- You’ll notice that the Trump budget explicitly says that this $1 billion in new money would be tailored for students to choose their public school. That possibility isn’t specifically mentioned in the ESSA language describing the weighted-funding pilot. Under the pilot, the money is attached to students, but how that money flows is not ultimately at the discretion of parents or students themselves, said Marguerite Roza, the director of the Edunomics Lab at Georgetown University.
- ESSA’s language for the pilot allows for additional flexibility with the Title I dollars districts already get. There might be a way for Congress to appropriate additional funds for the pilot somehow, but Nora Gordon, an associate professor at Georgetown who studies school finance, said, “I don’t know how that is Title I.”
- More broadly, there’s no “national activities” section of Title I that would allow the department to withhold a portion of Title I aid for school choice purposes.
- It may be possible for districts to run a public school choice program alongside this pilot. And there may be a way for the department to implement the pilot to encourage choice in some form. However, that’s not the same as pumping $1 billion directly into this pilot to promote portability for Title I money to public schools.
- Increasing funding for high-poverty schools, which the pilot requires, doesn’t necessarily square with making Title I money “portable” to public schools of families’ choice. There are other requirements as well that may not fit that typical portability model.
- Technically, only the districts that apply for the pilot (the law allows for up to 50) could use such a formula. Would each of them divvy up $1 billion somehow?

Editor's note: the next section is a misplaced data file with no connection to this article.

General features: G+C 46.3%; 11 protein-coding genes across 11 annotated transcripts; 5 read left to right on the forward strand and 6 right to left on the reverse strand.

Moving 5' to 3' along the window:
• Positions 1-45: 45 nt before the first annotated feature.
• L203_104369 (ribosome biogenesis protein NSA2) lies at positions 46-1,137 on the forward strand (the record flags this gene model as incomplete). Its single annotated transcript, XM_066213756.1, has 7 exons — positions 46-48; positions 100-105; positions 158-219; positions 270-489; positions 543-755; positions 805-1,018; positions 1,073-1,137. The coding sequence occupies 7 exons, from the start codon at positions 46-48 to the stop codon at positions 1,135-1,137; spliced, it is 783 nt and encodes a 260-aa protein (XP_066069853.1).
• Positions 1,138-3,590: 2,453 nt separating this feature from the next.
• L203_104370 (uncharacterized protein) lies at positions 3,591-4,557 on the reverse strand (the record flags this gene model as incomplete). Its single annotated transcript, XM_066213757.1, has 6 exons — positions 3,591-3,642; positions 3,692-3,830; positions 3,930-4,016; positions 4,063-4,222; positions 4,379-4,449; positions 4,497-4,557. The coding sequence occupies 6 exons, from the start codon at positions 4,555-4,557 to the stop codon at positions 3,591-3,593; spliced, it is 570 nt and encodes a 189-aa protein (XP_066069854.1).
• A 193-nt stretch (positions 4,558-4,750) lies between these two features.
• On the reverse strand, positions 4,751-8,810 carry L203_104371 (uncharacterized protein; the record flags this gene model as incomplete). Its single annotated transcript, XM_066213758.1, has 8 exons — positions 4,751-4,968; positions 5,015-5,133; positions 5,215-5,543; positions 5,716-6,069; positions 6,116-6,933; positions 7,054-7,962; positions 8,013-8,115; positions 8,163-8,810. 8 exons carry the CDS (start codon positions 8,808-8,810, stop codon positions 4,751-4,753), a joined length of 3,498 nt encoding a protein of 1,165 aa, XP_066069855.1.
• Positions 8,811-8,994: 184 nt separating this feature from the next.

There’s also the possibility that the Trump administration wants lawmakers to rewrite this section of ESSA in order to allow for this public school choice proposal, backed by $1 billion. But we haven’t heard anything at all about that idea.
A Voucher Program
Also included in the budget is a more direct proposal: $250 million for a “new private school choice program.” As with the Title I proposal discussed above, we don’t have a ton of details yet on what this would look like.
As we’ve touch on previously, the single biggest obstacle to federal vouchers right now could be Congress. Even though congressional Republicans are in charge on Capitol Hill and in general support vouchers and other choice programs, GOP lawmakers representing largely rural states don’t like the concept of any national federal mandates for voucher programs. That’s because many of their students wouldn’t really have a host of private school options to choose from in sparsely populated areas.
It’s possible that states and even districts could “opt in” and choose to compete for or otherwise receive this $250 million. That would remove the mandate Republicans like Sen. Deb Fischer of Nebraska are concerned about.
But some lawmakers may not be a fan of appropriating money for this voucher program at the same time that grants many of their home-state districts rely on are cut or eliminated.
So how could this program work? Right now, there’s no national voucher program authorized in federal law, much less funded. There’s speculation that the administration may have this voucher program take over the Education Innovation and Research program (the successor to the Investing in Innovation, or i3 grants) and run it through EIR. That’s because EIR is already authorized through ESSA, and it’s a relatively flexible part of the law. But lawmakers may not like the idea of a research program they authorized turning into vouchers.
Photo: President Donald Trump takes his seat as he arrives for a meeting with Education Secretary Betsy DeVos and parents and teachers at a White House meeting. Evan Vucci/AP